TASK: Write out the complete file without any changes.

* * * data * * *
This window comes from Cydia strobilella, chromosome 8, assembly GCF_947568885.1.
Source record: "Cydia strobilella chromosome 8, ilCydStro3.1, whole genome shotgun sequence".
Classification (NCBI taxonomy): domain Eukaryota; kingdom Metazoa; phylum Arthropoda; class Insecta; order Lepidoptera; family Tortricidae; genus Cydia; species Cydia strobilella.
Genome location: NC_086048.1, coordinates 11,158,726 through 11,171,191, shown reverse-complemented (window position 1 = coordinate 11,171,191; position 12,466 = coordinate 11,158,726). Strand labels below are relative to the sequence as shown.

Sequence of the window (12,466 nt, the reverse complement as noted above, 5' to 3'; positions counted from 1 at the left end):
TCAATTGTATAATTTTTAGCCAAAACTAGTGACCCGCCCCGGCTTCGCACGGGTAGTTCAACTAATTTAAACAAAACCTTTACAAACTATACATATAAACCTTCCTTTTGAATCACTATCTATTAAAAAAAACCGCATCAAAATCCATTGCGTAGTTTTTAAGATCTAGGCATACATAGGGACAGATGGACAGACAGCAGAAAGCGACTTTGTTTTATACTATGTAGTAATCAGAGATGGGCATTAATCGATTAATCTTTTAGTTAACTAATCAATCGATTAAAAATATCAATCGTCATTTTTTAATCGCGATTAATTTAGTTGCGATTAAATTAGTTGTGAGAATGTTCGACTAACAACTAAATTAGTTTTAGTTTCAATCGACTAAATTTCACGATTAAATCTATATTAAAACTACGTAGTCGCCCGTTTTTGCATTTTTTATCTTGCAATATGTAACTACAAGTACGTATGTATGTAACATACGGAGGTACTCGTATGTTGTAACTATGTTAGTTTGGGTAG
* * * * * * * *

This window comes from Cydia strobilella, chromosome 8, assembly GCF_947568885.1.
Source record: "Cydia strobilella chromosome 8, ilCydStro3.1, whole genome shotgun sequence".
Classification (NCBI taxonomy): domain Eukaryota; kingdom Metazoa; phylum Arthropoda; class Insecta; order Lepidoptera; family Tortricidae; genus Cydia; species Cydia strobilella.
Genome location: NC_086048.1, coordinates 11,158,726 through 11,171,191, shown reverse-complemented (window position 1 = coordinate 11,171,191; position 12,466 = coordinate 11,158,726). Strand labels below are relative to the sequence as shown.

Sequence of the window (12,466 nt, the reverse complement as noted above, 5' to 3'; positions counted from 1 at the left end):
TCAATTGTATAATTTTTAGCCAAAACTAGTGACCCGCCCCGGCTTCGCACGGGTAGTTCAACTAATTTAAACAAAACCTTTACAAACTATACATATAAACCTTCCTTTTGAATCACTATCTATTAAAAAAAACCGCATCAAAATCCATTGCGTAGTTTTTAAGATCTAGGCATACATAGGGACAGATGGACAGACAGCAGAAAGCGACTTTGTTTTATACTATGTAGTAATCAGAGATGGGCATTAATCGATTAATCTTTTAGTTAACTAATCAATCGATTAAAAATATCAATCGTCATTTTTTAATCGCGATTAATTTAGTTGCGATTAAATTAGTTGTGAGAATGTTCGACTAACAACTAAATTAGTTTTAGTTTCAATCGACTAAATTTCACGATTAAATCTATATTAAAACTACGTAGTCGCCCGTTTTTGCATTTTTTATCTTGCAATATGTAACTACAAGTACGTATGTATGTAACATACGGAGGTACTCGTATGTTGTAACTATGTTAGTTTGGGTAG